I find the name of a friend of mine in A Megaphone, Dubravka Đurić, a poet and critic from Belgrade. I met Dubravka at Women’s Studies in Belgrade nine years ago. She gave me a book then, a collection of poetry and essays by women who reflected on their poetic position called Discursive Bodies of Poetry: A New Generation of Women Poets’ Poetry and Autopoetics. That was my first glimpse into the female poetry writing in Serbia. For a long time Dubravka had organised poetic workshops at the Women’s Initiative Association. During the war both male and female authors who thought of poetry in terms of activism and collective work gathered there. It had been a kind of sanctuary in those not at all poetic years, when young people had become hostages of aggressive politics, unable to travel anywhere as their country had been boycotted. In a rented flat in the centre of Belgrade they had not read their poetry through a megaphone, they had no connection whatsoever with the city’s cultural life. Completely marginalised, they had been reflecting on and revealing links between poetry and politics, those two usually disparate notions. But, as Maja Solar, a young poet from Novi Sad remarks, isn’t any place of speech by definition a political space, therefore, is it at all possible to take poetry as mere transcendence or aesthetic game?

I think about all of this while impatiently leafing through A Megaphone. It is warm in the room, I can see dark clouds through the window, there’s going to be a storm. They aren’t rare here anymore, dear Ana. The days of light drizzle are gone, instead we have brief outpours and in the background, like stage settings, thunder and wind that can uproot a tree or at least blow a few tiles off roofs. But I’m no longer scared of such “storms,” they have become predictable just like the threatening sound of sirens used to be during the war, they don’t yet alarm of chaos, although they announce it. I remember people started ignoring those general danger alerts after a while, because in our parts they didn’t signal attacks or direct aggression. I somehow feel that in recent years people have been trying to forget the nineties, like they never existed, that some even wish to label them as obscene years. I find it strange, I don’t like it when people renounce their former passions, when they try to erase memories. Sometimes everything seems so simple — everybody’s the same, we are all the Balkans barbarians. But what about Americans and all those superpowers, isn’t it possible that were we just pawns in their games? I’m giving it a lot of thought, because lately I’ve felt like the nineties were back: people protesting in squares, shouting through megaphones messages to the “unjust world” which passes judgment on and sentences our generals while the crimes committed by superpowers remain unsanctioned. Our independent state doesn’t in fact exist, it’s been sold out, all that is left are the memories of the dream of independence and a bitter aftertaste.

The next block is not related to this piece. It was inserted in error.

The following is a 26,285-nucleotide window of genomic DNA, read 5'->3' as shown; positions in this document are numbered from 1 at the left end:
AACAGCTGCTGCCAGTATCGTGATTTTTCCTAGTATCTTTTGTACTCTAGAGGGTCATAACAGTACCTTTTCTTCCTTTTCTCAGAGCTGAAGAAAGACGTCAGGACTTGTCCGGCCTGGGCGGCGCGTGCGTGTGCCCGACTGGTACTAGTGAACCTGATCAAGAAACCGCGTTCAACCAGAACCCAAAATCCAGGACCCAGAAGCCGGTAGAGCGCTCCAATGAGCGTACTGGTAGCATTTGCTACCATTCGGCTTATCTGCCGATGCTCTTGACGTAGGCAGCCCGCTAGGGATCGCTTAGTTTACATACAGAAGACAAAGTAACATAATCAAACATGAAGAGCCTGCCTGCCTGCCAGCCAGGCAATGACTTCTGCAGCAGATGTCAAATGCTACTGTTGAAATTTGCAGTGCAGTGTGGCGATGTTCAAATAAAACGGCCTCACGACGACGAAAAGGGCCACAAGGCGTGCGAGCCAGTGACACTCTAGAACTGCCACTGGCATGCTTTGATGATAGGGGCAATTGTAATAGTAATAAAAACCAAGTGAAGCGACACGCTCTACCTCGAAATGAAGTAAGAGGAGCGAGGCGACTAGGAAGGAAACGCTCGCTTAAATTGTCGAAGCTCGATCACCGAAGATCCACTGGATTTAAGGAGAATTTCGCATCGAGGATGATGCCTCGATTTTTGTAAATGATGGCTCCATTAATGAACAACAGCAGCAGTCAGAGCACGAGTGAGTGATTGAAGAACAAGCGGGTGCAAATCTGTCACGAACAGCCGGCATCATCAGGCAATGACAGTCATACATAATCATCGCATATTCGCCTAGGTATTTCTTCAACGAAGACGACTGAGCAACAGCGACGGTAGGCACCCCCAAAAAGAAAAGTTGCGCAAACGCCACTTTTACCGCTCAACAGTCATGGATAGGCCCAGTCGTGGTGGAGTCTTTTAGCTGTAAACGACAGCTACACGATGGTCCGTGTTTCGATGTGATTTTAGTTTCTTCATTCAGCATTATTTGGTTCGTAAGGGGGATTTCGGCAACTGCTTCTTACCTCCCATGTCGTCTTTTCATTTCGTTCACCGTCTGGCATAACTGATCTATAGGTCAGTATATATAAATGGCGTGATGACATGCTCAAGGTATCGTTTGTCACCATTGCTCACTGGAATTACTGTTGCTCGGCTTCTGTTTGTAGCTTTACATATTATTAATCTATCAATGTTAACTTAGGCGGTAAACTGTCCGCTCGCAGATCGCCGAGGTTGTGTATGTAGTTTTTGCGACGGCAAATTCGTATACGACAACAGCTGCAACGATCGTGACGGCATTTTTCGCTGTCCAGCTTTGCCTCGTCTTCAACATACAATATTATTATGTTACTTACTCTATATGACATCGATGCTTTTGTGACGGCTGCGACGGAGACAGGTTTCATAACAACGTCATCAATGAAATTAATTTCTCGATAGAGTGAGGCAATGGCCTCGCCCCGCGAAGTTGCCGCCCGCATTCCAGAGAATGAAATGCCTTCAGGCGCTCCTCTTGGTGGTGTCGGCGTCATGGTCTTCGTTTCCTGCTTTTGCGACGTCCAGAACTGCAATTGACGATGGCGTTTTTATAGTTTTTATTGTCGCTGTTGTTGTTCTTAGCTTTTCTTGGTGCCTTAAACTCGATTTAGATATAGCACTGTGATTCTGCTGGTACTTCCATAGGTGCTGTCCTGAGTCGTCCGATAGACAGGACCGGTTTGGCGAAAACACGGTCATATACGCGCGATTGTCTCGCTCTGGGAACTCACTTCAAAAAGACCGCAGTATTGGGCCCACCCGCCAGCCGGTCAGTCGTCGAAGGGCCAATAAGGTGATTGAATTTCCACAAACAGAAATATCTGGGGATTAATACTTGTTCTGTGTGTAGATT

I think of the great poet Boris Maruna and his beautiful poetry about the loss of the dream of a state, about disillusionment. His poetry is so very different from those cheap, sentimental little patriotic ditties, which haven’t survived anyway. Unlike the authors of patriotic pamphlets, Maruna stresses:

“But a Croatian poet has a right
And a patriotic duty
To say what’s bugging him.”

Another Croatia he so passionately depicts in his verse, imagining it at the end of the world, powerful above graves, equivalent to the Good and Love – there is no such Croatia today. The metaphorical sea upon which it was supposed to rest has withdrawn and Croatia got stranded. As well as the illusion of justice and pride. How to reawaken hope and enthusiasm? Poetry as the politics of hope. . . . Today poetry is read in closed circles, at poorly attended recitals. The lovers of poetry don’t read it through a megaphone but withdraw into the intimacy of their homes. Squares are no longer agorae. Can this be changed, even though we have already lost our pride? Maybe there remains the strength to take a megaphone, to show our dignity and defiance?

I read Celan writing about black milk and black flakes: “There isn’t anyone anymore to mould us of soil and clay, to talk of our dust. . . .” Ana, I feel like quoting so many poems by so many poets, I feel like saying them at the top of my voice in the middle of the main square, among the crowds of people carrying bags with groceries. While I’m closing this letter, the sound of a commercial comes through the window, spoken through a megaphone. Cheap fried fish and fun in your town, come, come, says the voice that drowns all others on this Sunday afternoon, alluring through the megaphone.

Well, Ana, all I’ve wanted to say is that the book has arrived, and look where it’s led me. To the true reality. Maybe that’s for the best. Both the calm before the storm and the storm have ended, the roofs are intact, the books are waiting, not yet read, but new meetings can be glimpsed.

Take care,
Darija